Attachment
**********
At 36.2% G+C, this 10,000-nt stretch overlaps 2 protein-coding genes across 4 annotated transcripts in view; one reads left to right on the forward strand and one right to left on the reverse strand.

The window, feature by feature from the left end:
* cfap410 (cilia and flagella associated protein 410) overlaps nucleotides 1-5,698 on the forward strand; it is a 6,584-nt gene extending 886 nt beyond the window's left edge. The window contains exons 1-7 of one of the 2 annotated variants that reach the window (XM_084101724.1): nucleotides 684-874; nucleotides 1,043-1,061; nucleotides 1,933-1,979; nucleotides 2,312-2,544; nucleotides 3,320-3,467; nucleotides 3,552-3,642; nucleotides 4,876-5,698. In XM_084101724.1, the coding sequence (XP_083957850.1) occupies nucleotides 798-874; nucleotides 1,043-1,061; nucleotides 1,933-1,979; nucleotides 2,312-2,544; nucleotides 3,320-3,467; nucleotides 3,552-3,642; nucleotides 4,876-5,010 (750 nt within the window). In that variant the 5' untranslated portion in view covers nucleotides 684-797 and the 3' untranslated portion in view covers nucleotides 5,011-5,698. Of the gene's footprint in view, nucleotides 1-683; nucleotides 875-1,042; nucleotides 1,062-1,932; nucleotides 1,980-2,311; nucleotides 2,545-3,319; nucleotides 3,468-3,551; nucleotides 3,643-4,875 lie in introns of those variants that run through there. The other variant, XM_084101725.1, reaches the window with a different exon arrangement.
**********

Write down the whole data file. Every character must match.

At 36.2% G+C, this 10,000-nt stretch overlaps 2 protein-coding genes across 4 annotated transcripts in view; one reads left to right on the forward strand and one right to left on the reverse strand.

The window, feature by feature from the left end:
* cfap410 (cilia and flagella associated protein 410) overlaps nucleotides 1-5,698 on the forward strand; it is a 6,584-nt gene extending 886 nt beyond the window's left edge. The window contains exons 1-7 of one of the 2 annotated variants that reach the window (XM_084101724.1): nucleotides 684-874; nucleotides 1,043-1,061; nucleotides 1,933-1,979; nucleotides 2,312-2,544; nucleotides 3,320-3,467; nucleotides 3,552-3,642; nucleotides 4,876-5,698. In XM_084101724.1, the coding sequence (XP_083957850.1) occupies nucleotides 798-874; nucleotides 1,043-1,061; nucleotides 1,933-1,979; nucleotides 2,312-2,544; nucleotides 3,320-3,467; nucleotides 3,552-3,642; nucleotides 4,876-5,010 (750 nt within the window). In that variant the 5' untranslated portion in view covers nucleotides 684-797 and the 3' untranslated portion in view covers nucleotides 5,011-5,698. Of the gene's footprint in view, nucleotides 1-683; nucleotides 875-1,042; nucleotides 1,062-1,932; nucleotides 1,980-2,311; nucleotides 2,545-3,319; nucleotides 3,468-3,551; nucleotides 3,643-4,875 lie in introns of those variants that run through there. The other variant, XM_084101725.1, reaches the window with a different exon arrangement.